Amazing, exhilarating, surreal! We dived in two locations, Latitude Rock and a place called the Baitgrounds that were teeming with sharks. During the first dive I was just starting to get my bearings when I saw a shark about 6 feet long swim by nonchalantly. Soon after, we were holding on to a wall of coral to prevent from being thrown in the current where there were 4-5 sharks swimming around -- what I've been calling the shark pit. These grey nurses were so chill and kept to themselves, gracefully maneuvering through the current. The second dive produced some more anxiety as we had to swim along the kelp at the bottom of the ocean floor where numerous hefty sharks swam above us, shooting menacing stares now and then but swimming independently above. There's safety in numbers (or so it seems) so it wasn't until I was hanging out soley with my dive buddy that a shark swam 10 feet away from him and I made the executive decision to go back to the boat. There was so much to see underwater -- sea turtle, jellyfish, eagle ray, blue groper but the sharks provided the real rush. The underwater pics are taken from the net but are very similar to the greys we saw.
I joined the ranks of over 500,000 people that called in a 'sickie' earlier this week to take advantage of the Australia Day long weekend. Australia Day celebrates the colonisation of Australia, which first occurred in Sydney with the arrival of 11 ships full of convicts in 1788. The impression I've gotten so far is that Aussies are just now starting to embrace their convict past and it was a source of embarrassment for a long time.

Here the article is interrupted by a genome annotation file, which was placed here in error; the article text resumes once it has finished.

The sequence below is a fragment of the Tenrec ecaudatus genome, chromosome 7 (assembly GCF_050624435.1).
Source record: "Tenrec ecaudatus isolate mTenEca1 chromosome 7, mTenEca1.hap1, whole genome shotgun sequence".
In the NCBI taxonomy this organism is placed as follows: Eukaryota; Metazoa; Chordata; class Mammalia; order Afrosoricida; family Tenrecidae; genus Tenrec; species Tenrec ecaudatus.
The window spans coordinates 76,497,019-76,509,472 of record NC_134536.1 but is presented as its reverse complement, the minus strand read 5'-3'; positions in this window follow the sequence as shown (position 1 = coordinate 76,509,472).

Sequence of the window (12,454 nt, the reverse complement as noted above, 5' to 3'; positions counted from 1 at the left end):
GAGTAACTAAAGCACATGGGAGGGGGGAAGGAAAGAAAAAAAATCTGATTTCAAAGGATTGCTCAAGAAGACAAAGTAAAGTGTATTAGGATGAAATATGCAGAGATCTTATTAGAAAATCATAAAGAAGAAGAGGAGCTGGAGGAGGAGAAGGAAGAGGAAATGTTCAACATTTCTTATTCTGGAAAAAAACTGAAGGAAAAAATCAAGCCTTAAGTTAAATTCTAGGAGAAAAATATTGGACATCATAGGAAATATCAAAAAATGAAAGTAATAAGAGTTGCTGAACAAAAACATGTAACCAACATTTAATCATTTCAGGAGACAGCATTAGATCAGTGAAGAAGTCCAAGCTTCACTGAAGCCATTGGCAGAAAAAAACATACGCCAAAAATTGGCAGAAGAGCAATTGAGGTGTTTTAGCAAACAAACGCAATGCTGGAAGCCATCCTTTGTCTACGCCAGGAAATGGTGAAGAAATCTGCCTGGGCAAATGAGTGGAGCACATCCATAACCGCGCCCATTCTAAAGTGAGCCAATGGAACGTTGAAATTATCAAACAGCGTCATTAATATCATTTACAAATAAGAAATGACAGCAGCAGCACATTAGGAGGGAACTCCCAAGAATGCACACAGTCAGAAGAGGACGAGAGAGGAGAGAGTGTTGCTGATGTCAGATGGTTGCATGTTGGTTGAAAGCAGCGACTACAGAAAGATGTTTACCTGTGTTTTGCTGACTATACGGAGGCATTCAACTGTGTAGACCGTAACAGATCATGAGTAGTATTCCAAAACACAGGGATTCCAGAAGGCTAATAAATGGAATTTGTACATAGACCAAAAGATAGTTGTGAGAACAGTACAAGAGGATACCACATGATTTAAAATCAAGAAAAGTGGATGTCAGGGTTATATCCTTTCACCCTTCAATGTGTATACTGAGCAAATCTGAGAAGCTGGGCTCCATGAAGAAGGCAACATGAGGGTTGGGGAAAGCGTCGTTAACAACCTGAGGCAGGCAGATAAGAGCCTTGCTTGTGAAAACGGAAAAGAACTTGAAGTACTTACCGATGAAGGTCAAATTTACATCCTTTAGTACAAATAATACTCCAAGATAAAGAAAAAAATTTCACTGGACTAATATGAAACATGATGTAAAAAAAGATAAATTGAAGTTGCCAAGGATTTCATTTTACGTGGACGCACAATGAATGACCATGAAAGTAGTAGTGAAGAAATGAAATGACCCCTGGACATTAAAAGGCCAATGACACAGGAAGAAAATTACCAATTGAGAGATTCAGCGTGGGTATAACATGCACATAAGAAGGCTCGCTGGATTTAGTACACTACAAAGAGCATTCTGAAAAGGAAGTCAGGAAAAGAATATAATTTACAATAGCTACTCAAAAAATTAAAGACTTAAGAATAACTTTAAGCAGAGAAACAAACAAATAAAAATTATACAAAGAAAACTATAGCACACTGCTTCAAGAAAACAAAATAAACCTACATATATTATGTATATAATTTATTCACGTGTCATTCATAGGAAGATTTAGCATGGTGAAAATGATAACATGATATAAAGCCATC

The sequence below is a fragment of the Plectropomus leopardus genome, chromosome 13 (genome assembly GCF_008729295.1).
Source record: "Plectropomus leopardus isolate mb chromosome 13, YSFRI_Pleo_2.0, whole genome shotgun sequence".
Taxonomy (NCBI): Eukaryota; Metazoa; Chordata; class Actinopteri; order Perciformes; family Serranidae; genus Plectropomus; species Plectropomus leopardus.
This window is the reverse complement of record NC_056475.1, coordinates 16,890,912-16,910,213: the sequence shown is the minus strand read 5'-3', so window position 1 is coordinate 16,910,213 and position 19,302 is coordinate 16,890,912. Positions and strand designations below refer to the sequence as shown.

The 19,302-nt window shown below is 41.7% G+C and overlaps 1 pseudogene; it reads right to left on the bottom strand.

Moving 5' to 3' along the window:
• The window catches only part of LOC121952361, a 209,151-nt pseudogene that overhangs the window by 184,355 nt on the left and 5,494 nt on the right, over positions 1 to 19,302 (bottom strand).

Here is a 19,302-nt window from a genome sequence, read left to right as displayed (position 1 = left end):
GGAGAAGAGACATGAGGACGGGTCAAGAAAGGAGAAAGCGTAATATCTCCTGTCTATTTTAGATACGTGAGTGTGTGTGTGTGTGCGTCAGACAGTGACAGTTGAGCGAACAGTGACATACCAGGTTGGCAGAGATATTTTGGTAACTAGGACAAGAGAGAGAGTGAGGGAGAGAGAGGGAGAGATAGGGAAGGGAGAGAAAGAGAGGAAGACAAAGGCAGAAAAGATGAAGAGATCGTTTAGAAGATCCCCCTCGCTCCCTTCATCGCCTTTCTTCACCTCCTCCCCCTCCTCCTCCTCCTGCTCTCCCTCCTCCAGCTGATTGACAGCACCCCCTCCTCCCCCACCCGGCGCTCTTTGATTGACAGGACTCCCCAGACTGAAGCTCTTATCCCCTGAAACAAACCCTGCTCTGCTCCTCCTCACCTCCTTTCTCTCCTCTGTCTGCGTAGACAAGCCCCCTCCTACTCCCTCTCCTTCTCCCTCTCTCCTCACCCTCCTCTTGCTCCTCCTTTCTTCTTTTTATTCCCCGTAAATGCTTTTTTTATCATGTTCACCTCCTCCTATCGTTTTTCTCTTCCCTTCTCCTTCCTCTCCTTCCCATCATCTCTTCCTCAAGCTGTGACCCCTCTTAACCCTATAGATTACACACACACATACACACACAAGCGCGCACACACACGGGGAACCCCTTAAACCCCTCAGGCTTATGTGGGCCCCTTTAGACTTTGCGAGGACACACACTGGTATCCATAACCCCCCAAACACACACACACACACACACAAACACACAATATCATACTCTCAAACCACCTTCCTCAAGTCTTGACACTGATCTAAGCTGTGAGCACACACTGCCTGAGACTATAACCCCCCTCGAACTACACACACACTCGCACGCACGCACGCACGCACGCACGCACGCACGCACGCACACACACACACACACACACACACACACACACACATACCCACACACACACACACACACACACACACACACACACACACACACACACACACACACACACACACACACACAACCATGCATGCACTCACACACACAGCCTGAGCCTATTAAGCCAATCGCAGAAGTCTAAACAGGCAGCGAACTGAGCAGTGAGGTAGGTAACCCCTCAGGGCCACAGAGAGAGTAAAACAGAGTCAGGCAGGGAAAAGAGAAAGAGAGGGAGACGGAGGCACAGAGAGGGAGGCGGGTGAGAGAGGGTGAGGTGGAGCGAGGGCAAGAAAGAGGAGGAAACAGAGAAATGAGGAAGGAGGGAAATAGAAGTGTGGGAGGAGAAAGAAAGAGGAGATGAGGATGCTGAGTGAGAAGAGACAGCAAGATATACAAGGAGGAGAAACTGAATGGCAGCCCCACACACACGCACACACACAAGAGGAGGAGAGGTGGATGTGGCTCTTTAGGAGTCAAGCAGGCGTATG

It was my first national holiday in Australia, a great day filled with meat on the barbie, beer and the beach. With 4 days free, I went to Blueys Beach north of Sydney with a handful of friends. We rented a beach house with a gorgeous view and had a wonderful getaway.
So there are lots of beaches in the area we stayed and it was a nice change from the hordes of people you find on Sydney beaches like Bondi. But the true highlight -- diving with sharks! More to come but let me just note there was no cage, there were grey nurse sharks 6-9 feet long and I definitely was stared down by more than one shark.
Monday, November 2, 2009